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Pilgrimage, a global ritual embraced by all faiths, is one of the most enduring traits in our human story. In this compelling history Peter Stanford reflects on the reasons people have walked along the same sacred paths across the ages. How do the experiences of the first pilgrims to Jerusalem, Mecca and Santiago de Compostela compare to the millions of people who embark upon life-changing physical and spiritual journeys today? And why do we still feel compelled to walk, stop and think about our lives?
Pilgrimage explores sacred landscapes across the world, the 88 temples on the island of Shikoku in Japan, to the monolithic rock-cut churches of Lalibela, Ethiopia and the riverbanks of the Kumbh Mela in India. These journeys are to places of healing and reflection, but also to sites of danger and even violence, at crossroads where different political and religious tensions meet. While pilgrimage is viewed as an escape from the everyday to refocus the mind and soul, struggles for power and social upheaval have always had an impact on the way pilgrims experience their own personal journey.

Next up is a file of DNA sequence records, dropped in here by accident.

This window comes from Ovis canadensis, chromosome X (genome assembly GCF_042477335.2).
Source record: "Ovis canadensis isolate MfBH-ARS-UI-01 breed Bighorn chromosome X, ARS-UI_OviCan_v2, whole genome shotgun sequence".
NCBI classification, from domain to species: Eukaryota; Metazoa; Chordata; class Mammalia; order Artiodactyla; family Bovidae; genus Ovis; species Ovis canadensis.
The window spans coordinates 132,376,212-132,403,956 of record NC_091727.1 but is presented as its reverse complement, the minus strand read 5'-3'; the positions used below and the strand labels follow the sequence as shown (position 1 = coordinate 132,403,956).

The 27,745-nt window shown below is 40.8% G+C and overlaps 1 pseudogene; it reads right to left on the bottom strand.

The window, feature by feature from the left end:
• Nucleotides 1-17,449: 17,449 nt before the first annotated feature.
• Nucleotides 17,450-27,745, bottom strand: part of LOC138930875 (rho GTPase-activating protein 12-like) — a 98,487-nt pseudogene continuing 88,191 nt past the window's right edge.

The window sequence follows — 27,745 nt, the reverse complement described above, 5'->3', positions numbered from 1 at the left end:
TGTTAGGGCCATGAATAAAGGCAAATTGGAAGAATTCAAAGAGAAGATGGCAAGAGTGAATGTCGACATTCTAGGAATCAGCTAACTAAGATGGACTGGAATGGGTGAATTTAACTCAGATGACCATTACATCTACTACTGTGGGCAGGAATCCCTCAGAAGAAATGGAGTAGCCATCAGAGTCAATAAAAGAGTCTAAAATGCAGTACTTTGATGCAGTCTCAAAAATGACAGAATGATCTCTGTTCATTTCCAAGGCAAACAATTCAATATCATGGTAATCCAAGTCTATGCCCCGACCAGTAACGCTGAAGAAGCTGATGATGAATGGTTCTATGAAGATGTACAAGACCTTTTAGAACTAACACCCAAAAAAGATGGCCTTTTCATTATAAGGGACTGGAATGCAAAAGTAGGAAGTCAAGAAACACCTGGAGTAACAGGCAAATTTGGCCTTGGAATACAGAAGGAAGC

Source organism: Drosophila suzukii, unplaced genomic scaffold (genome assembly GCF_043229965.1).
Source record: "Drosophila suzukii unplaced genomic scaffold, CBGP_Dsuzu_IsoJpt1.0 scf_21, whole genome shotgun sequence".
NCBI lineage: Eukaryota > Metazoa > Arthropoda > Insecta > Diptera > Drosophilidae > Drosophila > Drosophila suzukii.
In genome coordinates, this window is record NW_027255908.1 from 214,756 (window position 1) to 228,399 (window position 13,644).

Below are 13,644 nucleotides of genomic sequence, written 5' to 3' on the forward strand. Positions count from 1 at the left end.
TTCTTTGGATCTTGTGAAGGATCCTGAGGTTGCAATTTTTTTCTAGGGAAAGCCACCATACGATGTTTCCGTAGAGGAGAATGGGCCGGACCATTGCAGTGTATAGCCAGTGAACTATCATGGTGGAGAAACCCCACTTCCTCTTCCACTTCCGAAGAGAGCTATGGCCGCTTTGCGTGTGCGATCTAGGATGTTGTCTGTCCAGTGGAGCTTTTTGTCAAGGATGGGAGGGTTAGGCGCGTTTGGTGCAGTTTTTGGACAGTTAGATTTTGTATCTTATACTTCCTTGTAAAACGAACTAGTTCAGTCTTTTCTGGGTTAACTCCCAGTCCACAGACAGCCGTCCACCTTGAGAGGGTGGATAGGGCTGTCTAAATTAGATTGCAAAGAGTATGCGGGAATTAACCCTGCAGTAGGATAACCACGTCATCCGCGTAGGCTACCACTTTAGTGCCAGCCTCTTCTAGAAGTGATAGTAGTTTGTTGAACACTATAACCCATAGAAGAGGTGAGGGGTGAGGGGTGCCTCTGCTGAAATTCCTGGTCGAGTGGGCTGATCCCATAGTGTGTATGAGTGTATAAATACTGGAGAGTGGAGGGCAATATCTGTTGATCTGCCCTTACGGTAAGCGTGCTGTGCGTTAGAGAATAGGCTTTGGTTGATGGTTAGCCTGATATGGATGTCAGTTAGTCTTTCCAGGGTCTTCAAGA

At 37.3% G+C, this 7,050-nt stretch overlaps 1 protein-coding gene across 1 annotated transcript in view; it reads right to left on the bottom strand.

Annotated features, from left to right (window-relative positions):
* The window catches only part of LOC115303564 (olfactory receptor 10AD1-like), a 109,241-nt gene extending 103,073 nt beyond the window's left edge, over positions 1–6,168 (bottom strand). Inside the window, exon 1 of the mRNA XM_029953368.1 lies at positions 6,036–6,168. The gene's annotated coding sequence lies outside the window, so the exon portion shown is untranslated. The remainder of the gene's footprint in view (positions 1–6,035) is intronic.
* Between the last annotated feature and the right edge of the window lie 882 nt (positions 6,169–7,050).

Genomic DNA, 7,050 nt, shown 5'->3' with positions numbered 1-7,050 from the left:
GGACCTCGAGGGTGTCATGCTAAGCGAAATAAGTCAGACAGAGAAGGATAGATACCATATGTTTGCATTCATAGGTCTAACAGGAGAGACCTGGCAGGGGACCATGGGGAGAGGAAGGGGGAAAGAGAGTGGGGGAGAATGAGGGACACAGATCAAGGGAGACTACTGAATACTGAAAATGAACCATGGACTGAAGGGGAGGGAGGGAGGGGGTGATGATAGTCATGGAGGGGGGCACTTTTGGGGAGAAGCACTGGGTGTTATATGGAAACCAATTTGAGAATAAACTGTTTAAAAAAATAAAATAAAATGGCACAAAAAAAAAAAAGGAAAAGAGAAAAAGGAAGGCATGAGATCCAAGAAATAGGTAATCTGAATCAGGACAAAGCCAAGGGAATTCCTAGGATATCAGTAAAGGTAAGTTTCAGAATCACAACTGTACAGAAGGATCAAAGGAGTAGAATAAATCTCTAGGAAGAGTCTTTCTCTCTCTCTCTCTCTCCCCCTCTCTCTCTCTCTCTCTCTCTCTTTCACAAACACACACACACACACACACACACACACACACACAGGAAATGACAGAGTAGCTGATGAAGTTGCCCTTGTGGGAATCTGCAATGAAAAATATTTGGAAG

Peter Stanford guides us through the history of pilgrimage, its meanings and experiences today, as a new generation seeking solace, clarity and wonder follow in the footsteps of travellers from the past.